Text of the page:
A hundred years ago both clock and sundial could be seen on the south wall of the tower. The churchwarden accounts contain many references to the cost of maintenance, including “Beer when put up, and fixing the hand 2/-. “ “Rearing and falling the Ladder 3/-. “ An interesting entry made by the churchwardens in 1835 on the flyleaf of an account cook records that “Cliffe Church Clock repaired by Subscription having been still 37 years.” The cost was £40.
The church registers date from 1558. One of the early entries refers to the threat of the Spanish Armada. “July 25th 1588. The camp begane at Tilbury in Essex.” There is an entry concerning Penance in 1577, and in “1679 John Browne was buried in linen and the forfeit was paid 50/- to the poor and the rest to the Informer.”
The existing accounts kept by the Churchwardens and Overseers of the Poor begin in 1728. These books are full of fascinating information, and throw much light on the life in the village in by-gone years. In this little community lived and died James ye Fidler, Blinde Moall, Goodey Dorman and Goodman Milton. “A payer of sheets for ye Parish bead” cost 6/6. “Going the bounds of the Parish” was an annual event, and the man who led the way was paid £1 – 0 – 0 or more. “Vermin were paid at the following rates:- foxes, otters, badgers 1/- each, pole-cats, hedgehogs, 4d each; stoats and moles, 2d each; sparrows 3d – 6d a dozen. In 1820, the price was 1d each for old sparrows and ½d each for young ones. Payment was made for 3892 of them. In 1808 there were many payments for killing dogs, and one entry “For killing Mad Dog, 5/-“may explain this curious slaughter.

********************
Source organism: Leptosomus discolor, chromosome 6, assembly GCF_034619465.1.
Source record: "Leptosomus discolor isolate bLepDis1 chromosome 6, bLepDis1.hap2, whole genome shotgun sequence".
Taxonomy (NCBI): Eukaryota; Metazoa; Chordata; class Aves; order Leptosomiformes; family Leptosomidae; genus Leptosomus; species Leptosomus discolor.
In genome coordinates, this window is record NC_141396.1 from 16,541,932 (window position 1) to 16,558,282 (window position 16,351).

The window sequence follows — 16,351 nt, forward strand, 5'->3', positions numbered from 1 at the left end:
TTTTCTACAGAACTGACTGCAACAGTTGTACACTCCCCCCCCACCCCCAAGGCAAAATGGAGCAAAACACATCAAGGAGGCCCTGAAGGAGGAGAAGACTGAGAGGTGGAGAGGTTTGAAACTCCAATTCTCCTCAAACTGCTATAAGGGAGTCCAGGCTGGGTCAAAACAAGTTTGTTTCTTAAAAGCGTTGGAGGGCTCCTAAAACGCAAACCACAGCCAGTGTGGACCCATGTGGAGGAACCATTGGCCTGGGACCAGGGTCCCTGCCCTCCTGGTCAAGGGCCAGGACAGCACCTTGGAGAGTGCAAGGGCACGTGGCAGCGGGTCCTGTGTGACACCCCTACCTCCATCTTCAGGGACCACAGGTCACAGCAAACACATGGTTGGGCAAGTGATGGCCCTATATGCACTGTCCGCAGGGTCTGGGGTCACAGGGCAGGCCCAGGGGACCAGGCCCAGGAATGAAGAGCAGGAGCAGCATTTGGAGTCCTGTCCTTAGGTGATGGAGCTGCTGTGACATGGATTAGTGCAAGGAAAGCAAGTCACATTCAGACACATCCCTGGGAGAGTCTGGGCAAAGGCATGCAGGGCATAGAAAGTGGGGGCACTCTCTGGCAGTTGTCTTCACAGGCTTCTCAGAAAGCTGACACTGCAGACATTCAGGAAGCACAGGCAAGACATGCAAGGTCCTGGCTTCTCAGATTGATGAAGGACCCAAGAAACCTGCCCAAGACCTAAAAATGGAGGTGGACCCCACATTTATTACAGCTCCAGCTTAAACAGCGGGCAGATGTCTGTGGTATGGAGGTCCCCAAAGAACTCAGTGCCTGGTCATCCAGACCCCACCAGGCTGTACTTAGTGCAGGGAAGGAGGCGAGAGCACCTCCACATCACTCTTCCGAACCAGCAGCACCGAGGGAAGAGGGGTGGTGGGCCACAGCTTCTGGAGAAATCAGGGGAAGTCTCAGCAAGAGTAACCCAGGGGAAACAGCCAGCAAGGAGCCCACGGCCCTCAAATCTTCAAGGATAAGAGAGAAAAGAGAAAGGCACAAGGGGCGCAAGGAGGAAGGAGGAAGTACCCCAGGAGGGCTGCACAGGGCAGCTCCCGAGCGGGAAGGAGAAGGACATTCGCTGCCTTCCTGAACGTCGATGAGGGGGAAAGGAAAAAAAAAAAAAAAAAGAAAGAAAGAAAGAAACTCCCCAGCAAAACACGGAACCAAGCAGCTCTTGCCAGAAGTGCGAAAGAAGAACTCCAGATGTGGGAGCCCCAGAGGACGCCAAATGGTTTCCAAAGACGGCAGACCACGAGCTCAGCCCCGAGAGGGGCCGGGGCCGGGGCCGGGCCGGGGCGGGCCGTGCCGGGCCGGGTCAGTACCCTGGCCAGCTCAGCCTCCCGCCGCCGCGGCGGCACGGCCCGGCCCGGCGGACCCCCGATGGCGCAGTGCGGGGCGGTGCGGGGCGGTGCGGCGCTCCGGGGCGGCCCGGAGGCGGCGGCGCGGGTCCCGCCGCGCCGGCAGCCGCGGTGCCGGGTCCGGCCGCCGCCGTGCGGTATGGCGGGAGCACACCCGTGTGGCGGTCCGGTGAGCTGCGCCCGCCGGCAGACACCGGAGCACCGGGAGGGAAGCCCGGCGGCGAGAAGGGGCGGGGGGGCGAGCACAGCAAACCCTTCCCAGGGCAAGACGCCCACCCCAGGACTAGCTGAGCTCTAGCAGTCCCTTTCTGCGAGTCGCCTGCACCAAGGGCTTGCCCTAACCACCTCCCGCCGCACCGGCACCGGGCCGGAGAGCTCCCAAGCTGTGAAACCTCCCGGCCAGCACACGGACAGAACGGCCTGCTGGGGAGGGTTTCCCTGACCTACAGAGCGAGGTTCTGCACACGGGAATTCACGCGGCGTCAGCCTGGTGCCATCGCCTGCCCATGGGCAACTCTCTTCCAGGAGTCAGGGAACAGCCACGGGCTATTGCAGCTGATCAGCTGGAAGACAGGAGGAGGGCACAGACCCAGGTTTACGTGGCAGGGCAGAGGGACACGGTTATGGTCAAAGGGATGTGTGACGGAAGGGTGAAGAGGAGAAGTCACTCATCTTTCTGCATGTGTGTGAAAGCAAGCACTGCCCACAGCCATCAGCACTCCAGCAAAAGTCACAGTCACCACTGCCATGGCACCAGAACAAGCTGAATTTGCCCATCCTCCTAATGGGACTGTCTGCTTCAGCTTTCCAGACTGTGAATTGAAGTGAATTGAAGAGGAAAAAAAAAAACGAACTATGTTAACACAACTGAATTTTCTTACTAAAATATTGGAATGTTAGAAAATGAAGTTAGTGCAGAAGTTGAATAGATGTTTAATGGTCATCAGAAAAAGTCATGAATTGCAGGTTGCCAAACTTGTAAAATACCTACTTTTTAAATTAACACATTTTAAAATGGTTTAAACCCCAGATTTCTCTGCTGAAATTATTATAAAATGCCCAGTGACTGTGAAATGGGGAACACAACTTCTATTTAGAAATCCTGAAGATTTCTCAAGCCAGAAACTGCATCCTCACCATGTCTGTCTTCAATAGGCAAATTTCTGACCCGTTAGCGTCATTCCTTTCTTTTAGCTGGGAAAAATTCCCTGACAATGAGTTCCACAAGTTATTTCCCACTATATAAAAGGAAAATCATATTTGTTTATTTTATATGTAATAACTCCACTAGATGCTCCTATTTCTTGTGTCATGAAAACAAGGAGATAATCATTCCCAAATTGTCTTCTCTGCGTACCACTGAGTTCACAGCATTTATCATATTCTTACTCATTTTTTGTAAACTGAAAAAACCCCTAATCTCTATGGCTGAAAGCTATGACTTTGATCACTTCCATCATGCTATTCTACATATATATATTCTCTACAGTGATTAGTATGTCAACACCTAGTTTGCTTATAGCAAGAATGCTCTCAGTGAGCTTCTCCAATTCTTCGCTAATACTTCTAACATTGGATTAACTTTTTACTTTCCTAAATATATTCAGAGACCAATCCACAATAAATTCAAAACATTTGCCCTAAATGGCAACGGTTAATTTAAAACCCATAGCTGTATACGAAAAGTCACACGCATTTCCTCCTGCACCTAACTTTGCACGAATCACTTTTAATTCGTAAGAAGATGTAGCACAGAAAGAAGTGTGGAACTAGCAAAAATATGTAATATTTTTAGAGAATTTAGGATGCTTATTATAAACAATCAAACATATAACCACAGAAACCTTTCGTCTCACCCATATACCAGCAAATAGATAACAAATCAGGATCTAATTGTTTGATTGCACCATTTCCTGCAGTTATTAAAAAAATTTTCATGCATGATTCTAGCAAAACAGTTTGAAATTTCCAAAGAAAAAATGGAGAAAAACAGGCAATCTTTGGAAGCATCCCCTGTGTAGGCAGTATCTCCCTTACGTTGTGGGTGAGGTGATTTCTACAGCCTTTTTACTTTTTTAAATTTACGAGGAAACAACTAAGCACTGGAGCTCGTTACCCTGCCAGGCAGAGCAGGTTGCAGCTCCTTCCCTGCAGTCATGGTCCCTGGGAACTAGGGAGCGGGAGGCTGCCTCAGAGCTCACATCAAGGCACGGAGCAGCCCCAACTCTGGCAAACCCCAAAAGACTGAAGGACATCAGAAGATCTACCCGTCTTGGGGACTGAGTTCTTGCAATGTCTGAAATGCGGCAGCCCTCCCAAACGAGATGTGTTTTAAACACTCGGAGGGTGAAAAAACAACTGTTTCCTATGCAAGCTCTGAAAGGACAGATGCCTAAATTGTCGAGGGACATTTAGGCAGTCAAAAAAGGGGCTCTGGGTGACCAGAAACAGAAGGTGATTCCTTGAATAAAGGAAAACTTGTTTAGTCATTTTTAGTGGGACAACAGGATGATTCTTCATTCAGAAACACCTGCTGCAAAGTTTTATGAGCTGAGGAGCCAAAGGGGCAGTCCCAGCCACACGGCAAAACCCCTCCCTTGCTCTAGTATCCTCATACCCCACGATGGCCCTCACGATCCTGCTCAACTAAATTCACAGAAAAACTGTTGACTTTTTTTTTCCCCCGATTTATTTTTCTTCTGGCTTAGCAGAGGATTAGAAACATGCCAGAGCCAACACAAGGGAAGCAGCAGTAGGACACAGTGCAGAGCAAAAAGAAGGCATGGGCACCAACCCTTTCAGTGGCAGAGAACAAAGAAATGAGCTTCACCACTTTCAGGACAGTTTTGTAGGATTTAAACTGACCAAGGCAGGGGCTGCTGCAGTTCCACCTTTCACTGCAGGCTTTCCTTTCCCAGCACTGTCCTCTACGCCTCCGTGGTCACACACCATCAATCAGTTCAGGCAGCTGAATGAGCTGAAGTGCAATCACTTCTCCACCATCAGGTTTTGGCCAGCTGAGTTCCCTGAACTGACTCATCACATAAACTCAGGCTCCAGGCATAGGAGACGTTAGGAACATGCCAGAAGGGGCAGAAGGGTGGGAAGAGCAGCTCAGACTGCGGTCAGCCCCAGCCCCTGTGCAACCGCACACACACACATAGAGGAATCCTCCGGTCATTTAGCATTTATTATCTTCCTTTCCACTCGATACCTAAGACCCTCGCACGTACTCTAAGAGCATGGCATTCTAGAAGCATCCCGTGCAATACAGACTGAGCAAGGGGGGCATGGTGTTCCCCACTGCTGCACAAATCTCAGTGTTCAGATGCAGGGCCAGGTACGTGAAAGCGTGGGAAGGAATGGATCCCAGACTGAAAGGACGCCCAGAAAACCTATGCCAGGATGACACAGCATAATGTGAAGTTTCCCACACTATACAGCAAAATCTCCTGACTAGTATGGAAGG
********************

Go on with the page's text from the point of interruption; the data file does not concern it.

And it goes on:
Careful account was kept of the collection of the rates and their “disbursement” for the relief of the poor of the parish, “likewise any Casual poor that fall on the said parish of Cliff in the Course of one year – likewise all Surgery, broken bones and Casual Midwifery.” The entries include “a pair of stays for Ann Gibbs, 9/6,” “cutting of young packman’s hear and gave him a wig 3/-“and a “wooden leg for Moore, £1 – 2 – 3.” “Shaveing Jno Butchers head cost 2d, and a Mts. Cole was paid 4/8 for her Donkey carrying Kitt Betts to the Doctor.”
Here in the Parish Church chest these handwritten books are a true record of the way of life of the common people who have no memorial, but in their day were a vital part of this parish of Cliffe.
St. Helen’s Church, as it appeared between 1868 and 1884, by which time the Nave’s and Aisles’ roofs had been restored to the pitch of the Transepts roofs.
The Methodist Church
The Methodist Church is a fine building situated in the heart of the village on a site immediately adjoining that of the original Wesleyan Church. The old building has been in existence for more than a hundred years, and after the opening of the ‘new’ Church in 1902, was used for some years as an infants’ school. It is now used as a Temperance Club. At the rear of the Church is the Wesleyan Sunday School, opened in 1909.
In Turner Street is the Christian Mission Hall. It was founded in 1891, and has maintained a comparatively large and faithful following ever since.
The Plymouth Brethren Meeting Hall is to be found in Reed Street.
St. Helen’s Church – view of interior showing the Jacobean pulpit, dated 1636, the list of Rectors of the Parish, and the memorial tablet of Revd. Charles Burney.